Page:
Tampere region was the first area in Finland that used City Portrait method to evaluate its ecological and social sustainability. The method has already garnered a lot of interest around Finland.
City portrait is a method for analyzing ecological and social impact of a municipality, region, or a state at a local and global level. The method is based on doughnut economics, a concept created by economist Kate Raworth. In this model the social needs and the ecological limits form the frames around creating welfare.
Kate Raworth gave a speech at the meeting of the Council of Tampere region's regional government. She highlighted that the global crises of the 21st century from 2008 financial crisis to global warming and worldwide corona lockdowns force us to change our understanding of welfare and wealth.
Raworth described the opportunities to steer cities toward doughnut economics. There are two central needs of change. First, we have to move from current linear economy to circular economy. This way resources aren’t wasted but they are re-used. Secondly, we have to move away from wealth concentrating economic systems.
” I’m excited about what you can achieve in your region. I know it can inspire others.”, Raworth added.
Consumption of natural resources at unsustainable level in whole Finland
The project worker from The Council of Tampere Region, Krista Pokkinen made a diploma thesis about the doughnut model.
”One of the findings of the analysis was that Tampere region is in a relatively good situation socially according to UN Sustainable development index. Yet there are still major social problems in the region. For example, there are homeless people and people in need of food aid”, she comments.
”The Tampere Region has managed to lower its greenhouse gas emissions in the last decade, but there is still a lot of work to be done for carbon neutrality. The material consumption in The Tampere Region is 2,5 times bigger compared to the sustainable level. Material footprint of average Finn is about 40 000 kg per year.”, Krista Pokkinen continues.
The method also examines how local goals and strategies recognize global responsibility and the extent to which human and nature's well-being are taken into account. City Portrait analysis can be done using public strategies and other reports. Analysis can be supplemented with workshops and interviews with public officials, local enterprises, experts, and representatives of civil society. This phase is called city selfie.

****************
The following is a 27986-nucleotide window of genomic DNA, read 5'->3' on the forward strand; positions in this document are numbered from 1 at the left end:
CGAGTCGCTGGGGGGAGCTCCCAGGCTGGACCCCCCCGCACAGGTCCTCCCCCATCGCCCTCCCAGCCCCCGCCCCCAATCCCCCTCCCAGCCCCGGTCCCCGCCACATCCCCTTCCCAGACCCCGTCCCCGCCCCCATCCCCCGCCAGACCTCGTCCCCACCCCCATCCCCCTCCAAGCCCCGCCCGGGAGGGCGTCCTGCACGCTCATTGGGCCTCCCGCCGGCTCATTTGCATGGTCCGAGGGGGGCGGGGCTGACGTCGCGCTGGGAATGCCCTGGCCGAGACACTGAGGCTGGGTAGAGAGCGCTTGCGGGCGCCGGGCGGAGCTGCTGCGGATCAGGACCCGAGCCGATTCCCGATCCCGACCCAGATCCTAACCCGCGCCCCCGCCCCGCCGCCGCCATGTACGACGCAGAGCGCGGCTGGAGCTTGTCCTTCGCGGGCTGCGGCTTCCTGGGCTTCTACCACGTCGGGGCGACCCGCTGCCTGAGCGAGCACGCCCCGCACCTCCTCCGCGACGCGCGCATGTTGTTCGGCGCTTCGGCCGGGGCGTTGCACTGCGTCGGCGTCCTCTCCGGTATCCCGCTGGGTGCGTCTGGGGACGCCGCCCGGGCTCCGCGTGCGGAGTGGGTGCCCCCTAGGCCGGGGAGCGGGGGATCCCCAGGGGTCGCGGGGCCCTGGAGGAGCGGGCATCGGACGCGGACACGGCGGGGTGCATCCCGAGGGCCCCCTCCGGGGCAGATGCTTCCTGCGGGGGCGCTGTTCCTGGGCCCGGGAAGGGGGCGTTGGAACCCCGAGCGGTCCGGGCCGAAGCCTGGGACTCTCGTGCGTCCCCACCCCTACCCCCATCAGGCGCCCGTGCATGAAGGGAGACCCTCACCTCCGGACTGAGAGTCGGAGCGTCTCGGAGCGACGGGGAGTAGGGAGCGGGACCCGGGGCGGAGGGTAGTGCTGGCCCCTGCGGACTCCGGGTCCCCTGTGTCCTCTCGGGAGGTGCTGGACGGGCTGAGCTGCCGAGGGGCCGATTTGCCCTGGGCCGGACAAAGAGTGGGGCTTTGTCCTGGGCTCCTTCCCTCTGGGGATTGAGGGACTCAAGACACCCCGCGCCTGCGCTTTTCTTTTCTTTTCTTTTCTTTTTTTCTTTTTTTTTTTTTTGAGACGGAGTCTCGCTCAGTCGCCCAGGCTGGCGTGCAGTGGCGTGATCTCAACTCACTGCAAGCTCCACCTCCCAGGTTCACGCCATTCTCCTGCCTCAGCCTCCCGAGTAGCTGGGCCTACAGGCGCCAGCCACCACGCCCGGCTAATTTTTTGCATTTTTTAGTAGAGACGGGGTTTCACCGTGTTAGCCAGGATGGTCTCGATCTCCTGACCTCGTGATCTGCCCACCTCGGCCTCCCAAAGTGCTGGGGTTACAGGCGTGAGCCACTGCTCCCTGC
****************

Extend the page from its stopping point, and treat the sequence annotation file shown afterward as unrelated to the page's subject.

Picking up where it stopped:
Four views for the wellbeing of both people and planet
The City portrait combines social and ecological dimension and local and global scale. The four lenses are developed out of these: local-social, local-ecological, global-social and global-ecological. Lenses create four questions that serve as the core of the City Portrait method.
City Portrait brings out the connection between lenses and uncovers both challenges and opportunities faced by today’s municipalities and regions. The purpose of the four lenses is to create tools for new kind of thinking, co-operation and actions towards change.
”For example, many modern cities are planned so that people need to use a car to move. Many households own several vehicles and produce lot of greenhouse emissions while using them. Our challenge is to reduce emissions by creating ways of transportation that are affordable and accessible to everyone.”, says Krista Pokkinen
Tool for decision makers
It requires work from decision makers and entrepreneurs as well as residents to achieve the goals. Decision makers and stakeholders can use the City Portrait method as a starting point to reflect possibilities, challenges, combined effects and tensions between alternative strategies and policies.
Doughnut economics has been utilized in several major western cities including Amsterdam, Portland and Philadelphia. In Finland Tampere Region is the first to utilize City Portrait method. The method suits well for assessing regions also.
”Doughnut economics and its practical applications have generated a lot of interest in Finland and Tampere region. We have given presentations on doughnut economics and discussed it in the climate and environment department meetings in The Council of Tampere Region, online event for the Association of Finnish Municipalities, workshop for decision makers from City of Jyväskylä and in Ekothon co-creation workshop”, says Hannele Tiitto, project manager from The Council of Tampere region.